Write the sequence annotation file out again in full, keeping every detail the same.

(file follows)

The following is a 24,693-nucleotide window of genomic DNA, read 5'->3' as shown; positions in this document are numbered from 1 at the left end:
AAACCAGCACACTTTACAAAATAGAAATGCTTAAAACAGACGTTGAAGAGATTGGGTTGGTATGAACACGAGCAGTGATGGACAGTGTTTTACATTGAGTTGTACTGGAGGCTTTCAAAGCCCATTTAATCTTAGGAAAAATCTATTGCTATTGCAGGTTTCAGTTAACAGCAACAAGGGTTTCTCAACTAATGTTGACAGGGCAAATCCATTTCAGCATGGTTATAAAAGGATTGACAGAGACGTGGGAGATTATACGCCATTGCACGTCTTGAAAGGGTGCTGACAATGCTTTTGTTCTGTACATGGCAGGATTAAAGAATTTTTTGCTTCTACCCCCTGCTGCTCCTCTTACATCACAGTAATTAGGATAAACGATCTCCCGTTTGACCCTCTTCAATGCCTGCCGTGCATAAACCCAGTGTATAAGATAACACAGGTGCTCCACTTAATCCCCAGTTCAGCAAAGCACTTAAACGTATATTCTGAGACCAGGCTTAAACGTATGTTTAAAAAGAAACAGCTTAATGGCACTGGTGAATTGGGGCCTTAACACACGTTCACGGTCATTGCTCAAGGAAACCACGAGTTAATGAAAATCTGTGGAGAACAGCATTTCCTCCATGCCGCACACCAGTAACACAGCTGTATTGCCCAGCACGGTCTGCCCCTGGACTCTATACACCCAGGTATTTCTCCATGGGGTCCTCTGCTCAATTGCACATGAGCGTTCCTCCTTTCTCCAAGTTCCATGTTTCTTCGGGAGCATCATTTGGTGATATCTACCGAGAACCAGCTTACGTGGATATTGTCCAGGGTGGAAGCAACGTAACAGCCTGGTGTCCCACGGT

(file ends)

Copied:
The following is a 24,693-nucleotide window of genomic DNA, read 5'->3' as shown; positions in this document are numbered from 1 at the left end:
AAACCAGCACACTTTACAAAATAGAAATGCTTAAAACAGACGTTGAAGAGATTGGGTTGGTATGAACACGAGCAGTGATGGACAGTGTTTTACATTGAGTTGTACTGGAGGCTTTCAAAGCCCATTTAATCTTAGGAAAAATCTATTGCTATTGCAGGTTTCAGTTAACAGCAACAAGGGTTTCTCAACTAATGTTGACAGGGCAAATCCATTTCAGCATGGTTATAAAAGGATTGACAGAGACGTGGGAGATTATACGCCATTGCACGTCTTGAAAGGGTGCTGACAATGCTTTTGTTCTGTACATGGCAGGATTAAAGAATTTTTTGCTTCTACCCCCTGCTGCTCCTCTTACATCACAGTAATTAGGATAAACGATCTCCCGTTTGACCCTCTTCAATGCCTGCCGTGCATAAACCCAGTGTATAAGATAACACAGGTGCTCCACTTAATCCCCAGTTCAGCAAAGCACTTAAACGTATATTCTGAGACCAGGCTTAAACGTATGTTTAAAAAGAAACAGCTTAATGGCACTGGTGAATTGGGGCCTTAACACACGTTCACGGTCATTGCTCAAGGAAACCACGAGTTAATGAAAATCTGTGGAGAACAGCATTTCCTCCATGCCGCACACCAGTAACACAGCTGTATTGCCCAGCACGGTCTGCCCCTGGACTCTATACACCCAGGTATTTCTCCATGGGGTCCTCTGCTCAATTGCACATGAGCGTTCCTCCTTTCTCCAAGTTCCATGTTTCTTCGGGAGCATCATTTGGTGATATCTACCGAGAACCAGCTTACGTGGATATTGTCCAGGGTGGAAGCAACGTAACAGCCTGGTGTCCCACGGT